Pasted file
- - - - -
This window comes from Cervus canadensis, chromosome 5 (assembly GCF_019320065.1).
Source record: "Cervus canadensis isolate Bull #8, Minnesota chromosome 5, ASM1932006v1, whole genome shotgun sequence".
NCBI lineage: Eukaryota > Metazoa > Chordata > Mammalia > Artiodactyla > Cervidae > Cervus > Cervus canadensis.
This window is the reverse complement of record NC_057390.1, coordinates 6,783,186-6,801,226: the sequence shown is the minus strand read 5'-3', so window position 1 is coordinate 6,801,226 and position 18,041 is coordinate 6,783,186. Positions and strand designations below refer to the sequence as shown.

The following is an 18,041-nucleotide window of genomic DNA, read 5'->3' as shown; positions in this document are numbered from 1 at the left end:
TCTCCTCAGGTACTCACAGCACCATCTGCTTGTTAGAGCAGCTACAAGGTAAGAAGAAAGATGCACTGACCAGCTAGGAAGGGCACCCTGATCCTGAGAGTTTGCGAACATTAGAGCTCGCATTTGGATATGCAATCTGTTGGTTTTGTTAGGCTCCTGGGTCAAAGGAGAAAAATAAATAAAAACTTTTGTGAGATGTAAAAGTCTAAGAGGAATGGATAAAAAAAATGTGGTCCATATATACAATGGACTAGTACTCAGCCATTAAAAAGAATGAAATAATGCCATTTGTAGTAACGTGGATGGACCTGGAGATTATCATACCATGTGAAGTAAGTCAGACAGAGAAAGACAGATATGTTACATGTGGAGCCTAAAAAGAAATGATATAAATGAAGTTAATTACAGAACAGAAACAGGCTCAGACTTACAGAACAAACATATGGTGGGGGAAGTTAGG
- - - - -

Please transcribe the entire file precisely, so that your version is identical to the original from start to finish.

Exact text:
This window comes from Cervus canadensis, chromosome 5 (assembly GCF_019320065.1).
Source record: "Cervus canadensis isolate Bull #8, Minnesota chromosome 5, ASM1932006v1, whole genome shotgun sequence".
NCBI lineage: Eukaryota > Metazoa > Chordata > Mammalia > Artiodactyla > Cervidae > Cervus > Cervus canadensis.
This window is the reverse complement of record NC_057390.1, coordinates 6,783,186-6,801,226: the sequence shown is the minus strand read 5'-3', so window position 1 is coordinate 6,801,226 and position 18,041 is coordinate 6,783,186. Positions and strand designations below refer to the sequence as shown.

The following is an 18,041-nucleotide window of genomic DNA, read 5'->3' as shown; positions in this document are numbered from 1 at the left end:
TCTCCTCAGGTACTCACAGCACCATCTGCTTGTTAGAGCAGCTACAAGGTAAGAAGAAAGATGCACTGACCAGCTAGGAAGGGCACCCTGATCCTGAGAGTTTGCGAACATTAGAGCTCGCATTTGGATATGCAATCTGTTGGTTTTGTTAGGCTCCTGGGTCAAAGGAGAAAAATAAATAAAAACTTTTGTGAGATGTAAAAGTCTAAGAGGAATGGATAAAAAAAATGTGGTCCATATATACAATGGACTAGTACTCAGCCATTAAAAAGAATGAAATAATGCCATTTGTAGTAACGTGGATGGACCTGGAGATTATCATACCATGTGAAGTAAGTCAGACAGAGAAAGACAGATATGTTACATGTGGAGCCTAAAAAGAAATGATATAAATGAAGTTAATTACAGAACAGAAACAGGCTCAGACTTACAGAACAAACATATGGTGGGGGAAGTTAGG